The PatA explicitly holds that an imitation is also deemed to constitute a use (Article 66 littera e, PatA) and, hence, not only literal infringements but also equivalent infringements are known under Swiss law. The Swiss Federal Supreme Court and the Federal Patent Court have elaborated in several decisions, taking into account other European courts' practice, a standard test for the assessment of an equivalent infringement based on three main steps.
If all three requirements are fulfilled, an equivalent patent infringement exists according to Swiss practice.
Within Swiss patent infringement proceedings, the defendant may attack the validity of the claimant's patent or raise non-infringement arguments.
The defendant may plead the invalidity of the patent as a defence in the form of an objection or as a formal counterclaim. If the defendant raises the invalidity as an objection and the court determines that the patent is in fact invalid, that decision has only a direct effect between the parties – ie, the infringement action is rejected but the patent is not revoked from the patent register. If the defendant decides to file a counterclaim, this has the same effect as a standalone invalidity action – ie, if the invalidity of the patent is confirmed by the court, the infringement action is rejected and the patent is also declared invalid and formally revoked.
Lawful Use Defences
Alternatively, or additionally, defendants may also claim to have lawfully used the allegedly infringed patent. Defendants may argue the following.
As a general rule, the Federal Patent Court makes its decisions as a three or five-member body (panel), of whom at least one member must possess technical training. One of the technically trained judges will issue a written opinion (the Technical Opinion) covering all technical aspects of the case and the parties are given the opportunity to comment. Such Technical Opinions do not bind the other judges, although in many instances they will be largely followed in the judgment.
Additional technical know-how, at the request of a party or ex officio, may be obtained by an opinion from one or more external experts appointed by the court ad hoc (Article 183, CPC). However, external expert opinions basically do not play a role in patent proceedings, since the Federal Patent Court has technically trained judges with expertise in all relevant fields of science.
The parties may submit written expert statements. However, these are considered as assertions of the parties only.
All arguments against the infringement of patent claims must be raised within the same proceedings. There is no separate procedure for construing patent claims.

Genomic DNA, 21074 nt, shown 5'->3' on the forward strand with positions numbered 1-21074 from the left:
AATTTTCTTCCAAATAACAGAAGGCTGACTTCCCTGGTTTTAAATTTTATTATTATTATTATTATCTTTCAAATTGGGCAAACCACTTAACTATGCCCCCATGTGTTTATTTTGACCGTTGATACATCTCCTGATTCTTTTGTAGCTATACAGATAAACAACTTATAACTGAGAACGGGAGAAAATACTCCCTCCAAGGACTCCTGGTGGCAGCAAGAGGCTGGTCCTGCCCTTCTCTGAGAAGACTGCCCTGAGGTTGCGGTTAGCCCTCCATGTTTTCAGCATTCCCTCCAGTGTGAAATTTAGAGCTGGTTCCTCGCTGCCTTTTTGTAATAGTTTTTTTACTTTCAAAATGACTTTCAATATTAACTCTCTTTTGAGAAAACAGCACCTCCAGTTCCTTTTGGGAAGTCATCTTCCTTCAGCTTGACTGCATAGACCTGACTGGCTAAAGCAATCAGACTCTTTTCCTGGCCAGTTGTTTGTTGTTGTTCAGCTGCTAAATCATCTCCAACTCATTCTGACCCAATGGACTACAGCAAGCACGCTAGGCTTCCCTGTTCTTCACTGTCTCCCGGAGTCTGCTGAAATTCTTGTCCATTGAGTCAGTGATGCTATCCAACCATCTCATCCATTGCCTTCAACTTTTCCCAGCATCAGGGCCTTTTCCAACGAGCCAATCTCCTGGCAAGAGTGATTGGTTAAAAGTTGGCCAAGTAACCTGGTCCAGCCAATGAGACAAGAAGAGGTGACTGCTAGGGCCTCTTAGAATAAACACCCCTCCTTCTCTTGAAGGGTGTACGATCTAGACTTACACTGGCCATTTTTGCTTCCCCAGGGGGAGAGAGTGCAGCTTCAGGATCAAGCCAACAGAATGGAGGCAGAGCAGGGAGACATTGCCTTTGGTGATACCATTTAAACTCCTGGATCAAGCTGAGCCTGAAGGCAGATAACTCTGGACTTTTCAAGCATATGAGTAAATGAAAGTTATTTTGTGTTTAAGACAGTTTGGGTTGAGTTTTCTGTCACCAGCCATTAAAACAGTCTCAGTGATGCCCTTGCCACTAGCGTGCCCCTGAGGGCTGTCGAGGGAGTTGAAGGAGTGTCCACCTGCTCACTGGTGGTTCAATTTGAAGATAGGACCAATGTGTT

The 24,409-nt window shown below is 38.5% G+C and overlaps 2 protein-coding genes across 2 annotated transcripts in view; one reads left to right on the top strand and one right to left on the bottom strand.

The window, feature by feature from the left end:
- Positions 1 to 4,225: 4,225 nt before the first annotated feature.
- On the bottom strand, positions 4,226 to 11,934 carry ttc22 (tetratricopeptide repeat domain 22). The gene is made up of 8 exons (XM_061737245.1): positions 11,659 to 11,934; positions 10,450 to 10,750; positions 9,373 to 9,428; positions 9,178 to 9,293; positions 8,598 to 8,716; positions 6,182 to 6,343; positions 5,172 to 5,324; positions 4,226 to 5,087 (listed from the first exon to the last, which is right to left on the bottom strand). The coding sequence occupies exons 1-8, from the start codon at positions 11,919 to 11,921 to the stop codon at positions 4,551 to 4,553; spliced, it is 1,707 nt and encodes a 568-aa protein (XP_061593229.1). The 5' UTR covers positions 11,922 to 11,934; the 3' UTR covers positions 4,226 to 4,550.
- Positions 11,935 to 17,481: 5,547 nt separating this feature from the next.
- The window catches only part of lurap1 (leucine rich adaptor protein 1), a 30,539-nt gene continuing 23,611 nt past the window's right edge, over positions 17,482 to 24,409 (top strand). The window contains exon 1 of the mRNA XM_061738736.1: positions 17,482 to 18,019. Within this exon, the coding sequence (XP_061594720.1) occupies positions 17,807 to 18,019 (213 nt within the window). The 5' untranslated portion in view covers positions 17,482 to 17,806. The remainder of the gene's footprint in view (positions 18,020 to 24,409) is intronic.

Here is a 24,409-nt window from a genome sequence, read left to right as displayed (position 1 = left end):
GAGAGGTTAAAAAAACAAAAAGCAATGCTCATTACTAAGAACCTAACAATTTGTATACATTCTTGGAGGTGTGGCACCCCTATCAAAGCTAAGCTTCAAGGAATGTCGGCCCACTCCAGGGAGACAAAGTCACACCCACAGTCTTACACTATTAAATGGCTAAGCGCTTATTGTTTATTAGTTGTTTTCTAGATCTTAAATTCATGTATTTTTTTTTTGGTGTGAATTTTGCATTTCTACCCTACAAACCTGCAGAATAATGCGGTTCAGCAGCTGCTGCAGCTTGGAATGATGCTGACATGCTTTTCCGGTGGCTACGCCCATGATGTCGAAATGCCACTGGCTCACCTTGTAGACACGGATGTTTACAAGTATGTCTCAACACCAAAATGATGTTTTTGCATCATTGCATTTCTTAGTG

Swiss law does not provide for a mechanism where a third party that is not a party to the patent proceedings could file, on its own, any kind of amicus brief to the court.
There are several reasons for a revocation or cancellation of a patent.
Often, a patent registered in the Swiss patent register is cancelled because the renewal fees are not paid on time.
Swiss national patents or Swiss parts of European patents are also cancelled, and removed from the Swiss patent register, if an action for invalidity of the patent has been successful. The cancellation is done by the IPI upon the provision of full official copies of the final judgments. Any person with a proven interest may bring an invalidity action if the invention is excluded from patentability (eg, human body), is obvious, not novel, not disclosed in a way that a person skilled in the art could carry it out or if the application has been unduly amended (Articles 26 et seq, PatA). The requirements for the interest to be demonstrated by the claimant are rather low. The only exception is an invalidity action based on the allegation that the patent owner has no right to the grant of the patent. This particular ground for invalidity can only be asserted by the person claiming to actually be entitled to the patent.
An action for the cancellation of a patent could also be brought by a person with a demonstrated interest if the grant of licences does not suffice to meet the demand of the domestic market after a period of two years from the grant of the first compulsory licence (Article 38, PatA). Such actions are very rare and to date no patent appears to have ever been cancelled based on such action in Switzerland.
Finally, based on the prohibition against double patenting, a Swiss patent is revoked in favour of a European patent for one and the same invention with effect in Switzerland and granted to the same inventor or to their successor in title with the same filing or priority date (Article 125 paragraph 1, PatA).
Partial cancellation is possible if the successful invalidity action relates to certain patent claims only (Article 27, PatA).